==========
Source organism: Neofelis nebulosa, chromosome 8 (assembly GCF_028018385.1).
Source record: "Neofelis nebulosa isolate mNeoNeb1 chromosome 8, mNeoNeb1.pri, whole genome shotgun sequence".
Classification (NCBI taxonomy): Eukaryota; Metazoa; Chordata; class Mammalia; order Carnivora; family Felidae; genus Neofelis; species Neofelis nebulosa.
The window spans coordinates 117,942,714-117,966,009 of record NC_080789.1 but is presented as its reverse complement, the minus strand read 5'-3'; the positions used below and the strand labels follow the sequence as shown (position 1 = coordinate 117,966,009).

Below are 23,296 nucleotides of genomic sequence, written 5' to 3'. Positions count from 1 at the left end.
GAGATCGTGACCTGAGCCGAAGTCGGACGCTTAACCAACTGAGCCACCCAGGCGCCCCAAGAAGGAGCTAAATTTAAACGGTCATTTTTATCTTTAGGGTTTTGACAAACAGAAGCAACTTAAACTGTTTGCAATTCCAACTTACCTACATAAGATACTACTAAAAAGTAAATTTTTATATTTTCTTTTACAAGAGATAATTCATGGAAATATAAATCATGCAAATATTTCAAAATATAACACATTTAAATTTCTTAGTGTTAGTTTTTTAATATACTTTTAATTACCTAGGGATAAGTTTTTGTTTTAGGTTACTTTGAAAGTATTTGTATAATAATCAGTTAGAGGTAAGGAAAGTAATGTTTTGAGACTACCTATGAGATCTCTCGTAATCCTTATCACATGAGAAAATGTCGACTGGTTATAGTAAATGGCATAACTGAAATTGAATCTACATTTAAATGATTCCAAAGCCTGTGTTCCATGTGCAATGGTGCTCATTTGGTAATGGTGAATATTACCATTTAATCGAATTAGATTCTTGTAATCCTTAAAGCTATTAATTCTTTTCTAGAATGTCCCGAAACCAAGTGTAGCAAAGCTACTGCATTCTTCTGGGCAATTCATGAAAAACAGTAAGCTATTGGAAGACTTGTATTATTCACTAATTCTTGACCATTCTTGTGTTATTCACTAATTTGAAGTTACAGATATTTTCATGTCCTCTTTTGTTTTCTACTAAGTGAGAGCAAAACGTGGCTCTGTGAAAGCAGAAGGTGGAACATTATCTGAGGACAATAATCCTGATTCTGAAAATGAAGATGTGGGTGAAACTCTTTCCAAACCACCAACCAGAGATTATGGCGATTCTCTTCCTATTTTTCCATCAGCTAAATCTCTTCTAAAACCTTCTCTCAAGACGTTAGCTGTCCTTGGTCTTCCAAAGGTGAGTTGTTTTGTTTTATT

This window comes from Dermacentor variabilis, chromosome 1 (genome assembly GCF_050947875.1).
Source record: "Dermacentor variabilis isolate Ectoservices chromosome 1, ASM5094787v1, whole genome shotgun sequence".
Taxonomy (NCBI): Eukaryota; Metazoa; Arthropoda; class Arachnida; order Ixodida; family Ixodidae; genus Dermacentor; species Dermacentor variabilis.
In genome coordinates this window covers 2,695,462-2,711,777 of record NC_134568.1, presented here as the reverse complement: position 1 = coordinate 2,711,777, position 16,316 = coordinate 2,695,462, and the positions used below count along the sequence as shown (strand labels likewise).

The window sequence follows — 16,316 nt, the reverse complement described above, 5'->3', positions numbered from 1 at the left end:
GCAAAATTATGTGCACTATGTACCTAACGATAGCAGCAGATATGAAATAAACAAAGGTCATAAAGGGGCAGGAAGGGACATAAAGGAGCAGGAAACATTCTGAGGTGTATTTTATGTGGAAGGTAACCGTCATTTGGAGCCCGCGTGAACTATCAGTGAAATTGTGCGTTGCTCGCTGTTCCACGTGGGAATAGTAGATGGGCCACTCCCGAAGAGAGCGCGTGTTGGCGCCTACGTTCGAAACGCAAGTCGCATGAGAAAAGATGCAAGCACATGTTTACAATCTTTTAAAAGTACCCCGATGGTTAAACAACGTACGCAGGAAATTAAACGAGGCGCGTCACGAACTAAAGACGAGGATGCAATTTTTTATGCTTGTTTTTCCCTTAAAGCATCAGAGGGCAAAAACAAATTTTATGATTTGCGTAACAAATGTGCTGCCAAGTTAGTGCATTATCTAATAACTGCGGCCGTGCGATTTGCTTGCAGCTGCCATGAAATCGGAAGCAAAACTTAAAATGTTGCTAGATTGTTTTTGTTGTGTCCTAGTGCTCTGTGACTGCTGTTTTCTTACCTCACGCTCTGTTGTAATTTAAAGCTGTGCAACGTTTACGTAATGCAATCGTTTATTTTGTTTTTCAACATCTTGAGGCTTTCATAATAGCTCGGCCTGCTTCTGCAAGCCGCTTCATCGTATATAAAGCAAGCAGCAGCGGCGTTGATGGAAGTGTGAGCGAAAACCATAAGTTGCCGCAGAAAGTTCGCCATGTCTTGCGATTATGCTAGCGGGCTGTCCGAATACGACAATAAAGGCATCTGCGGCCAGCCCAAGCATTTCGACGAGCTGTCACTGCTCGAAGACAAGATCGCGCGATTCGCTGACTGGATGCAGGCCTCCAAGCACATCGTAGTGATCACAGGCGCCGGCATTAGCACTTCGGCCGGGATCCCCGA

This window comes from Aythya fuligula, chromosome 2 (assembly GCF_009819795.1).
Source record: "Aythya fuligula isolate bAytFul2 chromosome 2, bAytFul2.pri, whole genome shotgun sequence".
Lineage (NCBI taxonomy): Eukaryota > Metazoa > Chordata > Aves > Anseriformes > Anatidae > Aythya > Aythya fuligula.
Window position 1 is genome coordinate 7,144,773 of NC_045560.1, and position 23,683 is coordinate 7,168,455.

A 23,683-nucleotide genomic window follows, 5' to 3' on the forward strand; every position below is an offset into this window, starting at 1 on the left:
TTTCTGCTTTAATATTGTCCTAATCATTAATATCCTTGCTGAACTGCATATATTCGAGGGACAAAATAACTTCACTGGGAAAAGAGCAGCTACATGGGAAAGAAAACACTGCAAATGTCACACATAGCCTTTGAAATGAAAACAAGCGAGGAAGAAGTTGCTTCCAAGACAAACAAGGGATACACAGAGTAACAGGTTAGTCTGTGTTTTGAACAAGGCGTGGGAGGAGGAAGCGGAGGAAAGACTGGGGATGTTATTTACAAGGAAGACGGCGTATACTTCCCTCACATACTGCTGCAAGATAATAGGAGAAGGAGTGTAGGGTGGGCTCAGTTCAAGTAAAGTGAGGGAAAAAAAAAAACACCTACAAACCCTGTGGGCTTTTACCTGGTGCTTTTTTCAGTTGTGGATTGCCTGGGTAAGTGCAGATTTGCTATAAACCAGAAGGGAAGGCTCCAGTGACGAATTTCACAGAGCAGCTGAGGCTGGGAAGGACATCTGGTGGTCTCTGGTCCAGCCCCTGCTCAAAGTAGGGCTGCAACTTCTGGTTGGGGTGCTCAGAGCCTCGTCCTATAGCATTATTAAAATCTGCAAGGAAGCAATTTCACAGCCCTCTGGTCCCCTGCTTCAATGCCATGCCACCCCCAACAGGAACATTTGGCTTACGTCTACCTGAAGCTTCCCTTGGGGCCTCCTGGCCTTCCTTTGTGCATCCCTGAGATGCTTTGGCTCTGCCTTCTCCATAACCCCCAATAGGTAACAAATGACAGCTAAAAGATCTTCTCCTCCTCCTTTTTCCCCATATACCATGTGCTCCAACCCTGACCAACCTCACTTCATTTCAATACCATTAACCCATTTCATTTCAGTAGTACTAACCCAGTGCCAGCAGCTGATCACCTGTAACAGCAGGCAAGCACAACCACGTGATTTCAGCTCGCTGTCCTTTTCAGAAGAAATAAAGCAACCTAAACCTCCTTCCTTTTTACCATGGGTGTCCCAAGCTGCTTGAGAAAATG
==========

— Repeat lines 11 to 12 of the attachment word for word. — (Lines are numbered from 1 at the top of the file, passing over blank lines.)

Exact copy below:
The window sequence follows — 16,316 nt, the reverse complement described above, 5'->3', positions numbered from 1 at the left end:
GCAAAATTATGTGCACTATGTACCTAACGATAGCAGCAGATATGAAATAAACAAAGGTCATAAAGGGGCAGGAAGGGACATAAAGGAGCAGGAAACATTCTGAGGTGTATTTTATGTGGAAGGTAACCGTCATTTGGAGCCCGCGTGAACTATCAGTGAAATTGTGCGTTGCTCGCTGTTCCACGTGGGAATAGTAGATGGGCCACTCCCGAAGAGAGCGCGTGTTGGCGCCTACGTTCGAAACGCAAGTCGCATGAGAAAAGATGCAAGCACATGTTTACAATCTTTTAAAAGTACCCCGATGGTTAAACAACGTACGCAGGAAATTAAACGAGGCGCGTCACGAACTAAAGACGAGGATGCAATTTTTTATGCTTGTTTTTCCCTTAAAGCATCAGAGGGCAAAAACAAATTTTATGATTTGCGTAACAAATGTGCTGCCAAGTTAGTGCATTATCTAATAACTGCGGCCGTGCGATTTGCTTGCAGCTGCCATGAAATCGGAAGCAAAACTTAAAATGTTGCTAGATTGTTTTTGTTGTGTCCTAGTGCTCTGTGACTGCTGTTTTCTTACCTCACGCTCTGTTGTAATTTAAAGCTGTGCAACGTTTACGTAATGCAATCGTTTATTTTGTTTTTCAACATCTTGAGGCTTTCATAATAGCTCGGCCTGCTTCTGCAAGCCGCTTCATCGTATATAAAGCAAGCAGCAGCGGCGTTGATGGAAGTGTGAGCGAAAACCATAAGTTGCCGCAGAAAGTTCGCCATGTCTTGCGATTATGCTAGCGGGCTGTCCGAATACGACAATAAAGGCATCTGCGGCCAGCCCAAGCATTTCGACGAGCTGTCACTGCTCGAAGACAAGATCGCGCGATTCGCTGACTGGATGCAGGCCTCCAAGCACATCGTAGTGATCACAGGCGCCGGCATTAGCACTTCGGCCGGGATCCCCGA